Q&A: How do I make a mask at home? A public health professor has advice

A lot of people have been creating their own masks at home, using different materials and even adding things like coffee filters. So what should you be thinking about when making a mask at home?

CBC's Craig Norris speaks with Narveen Jandu from the School of Public Health at the University of Waterloo

Passengers wear face masks on a Halifax Transit ferry as it arrives in Dartmouth, N.S. on Friday, July 24, 2020, the first day they have been mandatory on public transit. The Nova Scotia Health Authority is encouraging visitors to wear masks in hospitals, but the Nova Scotia Government Employees Union believes it should be a mandatory rule. (Andrew Vaughan/The Canadian Press)

Regional health officials are recommending you wear a mask in public as an added layer of protection against COVID-19.

That advice echoes a recommendation by Canada's chief public health officer Dr. Theresa Tam, who has advised masks in places where physical distancing may not be possible.

A lot of people are making their own masks at home. They're using different materials and even adding coffee filters to ones that have been purchased online.

But what is the right way to make a mask?

Narveen Jandu is a professor at the School of Public Health at the University of Waterloo.

She spoke with the CBC's Craig Norris on The Morning Edition about what you should think about when making a mask at home or purchasing one online.

This interview has been edited for length and clarity.

Craig Norris: When you make a mask at home it's obviously not going to be one of the N95 masks. How effective are the ones you make at home?

Narveen Jandu: The ones that you're going to make at home are not going to be as effective as the N95 masks. The N95 masks are given that naming because they are able to filter out 95 percent of particulate matter in either direction.

But of course, we want to preserve those supplies for the frontline workers and health care workers. And at the same time we want to protect our own health and well-being and that of those around us. We also want to get this economy started and allow people to venture outwards, which we started to do this week. 

So having a homemade mask, or a cotton mask or other types of face coverings can provide some sort of a protection, and it has the ability to capture some of the respiratory droplets that would be dispersed from the person wearing the mask.

C.N: What should we be thinking about as we start to make a mask at home?

N.J: If you're going to make a mask at home, I recommend just following the guidelines on the Health Canada, Centers for Disease Control and the World Health Organization web sites.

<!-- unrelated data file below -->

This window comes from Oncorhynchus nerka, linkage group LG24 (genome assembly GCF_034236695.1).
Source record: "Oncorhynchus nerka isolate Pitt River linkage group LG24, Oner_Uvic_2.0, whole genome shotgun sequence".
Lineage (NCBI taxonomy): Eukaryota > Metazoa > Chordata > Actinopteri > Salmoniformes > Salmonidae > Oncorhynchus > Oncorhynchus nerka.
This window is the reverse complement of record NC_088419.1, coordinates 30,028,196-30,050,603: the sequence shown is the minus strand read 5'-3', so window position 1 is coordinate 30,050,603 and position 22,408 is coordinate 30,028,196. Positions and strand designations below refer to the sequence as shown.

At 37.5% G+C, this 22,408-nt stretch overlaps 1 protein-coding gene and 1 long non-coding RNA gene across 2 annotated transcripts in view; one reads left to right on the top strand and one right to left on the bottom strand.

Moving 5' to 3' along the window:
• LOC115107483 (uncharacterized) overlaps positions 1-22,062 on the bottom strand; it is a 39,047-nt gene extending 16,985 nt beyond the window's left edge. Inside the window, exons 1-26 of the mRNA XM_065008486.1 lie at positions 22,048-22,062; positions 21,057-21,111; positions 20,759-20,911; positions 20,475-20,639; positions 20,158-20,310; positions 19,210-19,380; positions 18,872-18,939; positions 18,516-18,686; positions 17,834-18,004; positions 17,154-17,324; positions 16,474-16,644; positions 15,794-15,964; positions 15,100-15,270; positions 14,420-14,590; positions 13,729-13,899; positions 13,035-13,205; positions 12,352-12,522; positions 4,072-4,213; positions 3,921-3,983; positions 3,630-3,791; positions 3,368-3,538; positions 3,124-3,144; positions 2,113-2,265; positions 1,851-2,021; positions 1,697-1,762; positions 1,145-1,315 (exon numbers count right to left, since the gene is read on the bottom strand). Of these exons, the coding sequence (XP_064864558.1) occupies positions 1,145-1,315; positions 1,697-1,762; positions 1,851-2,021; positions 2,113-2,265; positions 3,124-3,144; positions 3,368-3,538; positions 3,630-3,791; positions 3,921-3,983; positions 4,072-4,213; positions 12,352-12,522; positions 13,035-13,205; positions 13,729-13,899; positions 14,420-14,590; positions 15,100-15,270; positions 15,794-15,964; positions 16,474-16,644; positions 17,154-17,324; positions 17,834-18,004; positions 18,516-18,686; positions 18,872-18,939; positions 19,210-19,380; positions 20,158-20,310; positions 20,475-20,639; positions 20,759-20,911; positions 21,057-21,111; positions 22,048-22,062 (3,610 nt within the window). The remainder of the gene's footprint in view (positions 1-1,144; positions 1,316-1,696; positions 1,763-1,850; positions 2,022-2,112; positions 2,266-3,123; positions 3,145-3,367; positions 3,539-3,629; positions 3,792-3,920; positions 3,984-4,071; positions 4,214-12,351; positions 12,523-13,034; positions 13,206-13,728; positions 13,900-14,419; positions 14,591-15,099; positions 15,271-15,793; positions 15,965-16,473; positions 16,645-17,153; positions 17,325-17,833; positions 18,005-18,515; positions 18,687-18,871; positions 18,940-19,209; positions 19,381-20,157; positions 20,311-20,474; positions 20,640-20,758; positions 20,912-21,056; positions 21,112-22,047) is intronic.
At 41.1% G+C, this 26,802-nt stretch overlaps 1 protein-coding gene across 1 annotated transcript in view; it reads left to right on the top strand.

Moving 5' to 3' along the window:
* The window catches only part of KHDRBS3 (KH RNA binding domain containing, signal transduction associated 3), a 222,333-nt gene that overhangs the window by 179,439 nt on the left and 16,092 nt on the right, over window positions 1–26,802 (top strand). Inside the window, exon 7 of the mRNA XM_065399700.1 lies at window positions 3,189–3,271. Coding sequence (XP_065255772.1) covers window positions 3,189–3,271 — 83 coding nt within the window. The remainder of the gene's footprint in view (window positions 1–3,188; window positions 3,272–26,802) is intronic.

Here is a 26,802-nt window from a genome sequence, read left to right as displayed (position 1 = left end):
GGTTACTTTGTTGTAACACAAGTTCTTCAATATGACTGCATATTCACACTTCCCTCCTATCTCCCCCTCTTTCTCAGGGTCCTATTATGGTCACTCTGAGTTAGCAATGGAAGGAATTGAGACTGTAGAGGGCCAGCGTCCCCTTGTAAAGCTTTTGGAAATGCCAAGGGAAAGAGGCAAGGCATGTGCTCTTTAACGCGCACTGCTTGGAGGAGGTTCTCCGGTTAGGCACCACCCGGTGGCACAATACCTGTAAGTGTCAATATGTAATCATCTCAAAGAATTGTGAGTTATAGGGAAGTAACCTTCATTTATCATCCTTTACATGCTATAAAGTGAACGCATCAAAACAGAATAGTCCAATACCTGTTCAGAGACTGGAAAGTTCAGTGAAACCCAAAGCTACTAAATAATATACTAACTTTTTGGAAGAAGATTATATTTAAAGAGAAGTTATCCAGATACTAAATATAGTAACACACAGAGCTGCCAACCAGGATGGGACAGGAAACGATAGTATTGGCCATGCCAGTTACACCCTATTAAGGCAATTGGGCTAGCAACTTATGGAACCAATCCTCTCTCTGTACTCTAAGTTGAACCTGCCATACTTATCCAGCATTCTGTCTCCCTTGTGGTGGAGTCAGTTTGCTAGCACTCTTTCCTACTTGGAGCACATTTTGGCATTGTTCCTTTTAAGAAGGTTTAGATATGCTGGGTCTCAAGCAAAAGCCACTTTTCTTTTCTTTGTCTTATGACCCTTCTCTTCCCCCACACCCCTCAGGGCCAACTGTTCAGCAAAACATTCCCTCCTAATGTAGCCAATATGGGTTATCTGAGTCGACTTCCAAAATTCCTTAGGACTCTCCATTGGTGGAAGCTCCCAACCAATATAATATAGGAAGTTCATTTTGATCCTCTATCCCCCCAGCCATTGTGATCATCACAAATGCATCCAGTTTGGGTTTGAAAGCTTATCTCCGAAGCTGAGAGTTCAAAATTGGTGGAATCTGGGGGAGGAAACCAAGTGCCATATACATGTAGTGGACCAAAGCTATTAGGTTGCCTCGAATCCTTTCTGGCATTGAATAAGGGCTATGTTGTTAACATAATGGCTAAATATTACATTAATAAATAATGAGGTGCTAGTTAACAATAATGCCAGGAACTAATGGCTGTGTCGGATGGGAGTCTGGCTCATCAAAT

They all consistently have the same patterning available to make a mask. They highly recommend  any cotton type of a material that you might already have at home, like an old cotton T-shirt or a bandanna.

Fold it in a few different ways, and then use either elastic bands or ties to create some loose or tie backs that you can secure behind the ears or behind the head. 

C.N: Should we avoid any materials when we're making a mask?

N.J: I would stick with the guidelines that are available. Stick with cotton. You don't want to have any adverse reactions and you don't want to be blocking off your breathing space over our mouth and nose. If you're going with a material that's too thick, for example, this could be compromising your ability to breathe in and out of the mask.

C.N: Should children wear a mask?

N.J: Not if they're less than two years old. If they are wearing masks, it should be clearly explained to them why they're wearing the mask in a language that they can understand.

At the same time we also want to make sure that the children are able to attach the masks themselves and then take it off of themselves if they need to. You don't want to put a child in a situation where they're wearing a mask they're unable to take off, and then they're unable to communicate to the adults that they want to or need to take off the mask.

C.N: Some people are adding things like coffee filters or vacuum filters to their masks. Does that make a difference?

N.J: The guideline for coffee filters is also available on the websites for Health Canada, the Centres for Disease Control and the World Health Organization. I like that recommendation because this is also something that someone might already have at home. You don't necessarily need to go out and buy something new or extra, and you don't need to order anything online. 

If you insert [a coffee filter] between the layers of fabric or insert it into the pocket of a purchased mask, certainly it's going to have added ability to capture a respiratory droplet coming off of the person that's wearing the mask.

If you've got more layers of material compared to less layers of material, more layers will capture more of the respiratory droplets.

C.N: How should we properly wear a mask?

N.J: Properly wash your hands with soap and water before handling the mask and then putting it on. You don't want to risk anything from your hands contaminating the mask area.

Ideally you're either reaching behind the ears or behind the head to secure it.  Even though you've washed your hands with the soap and water, you still don't want to be touching around the face and nose and mouth area. 

Wash your hands before you take it off. Reach behind your ears, take it off, and then ideally fold it inward and put it aside to launder for the next use.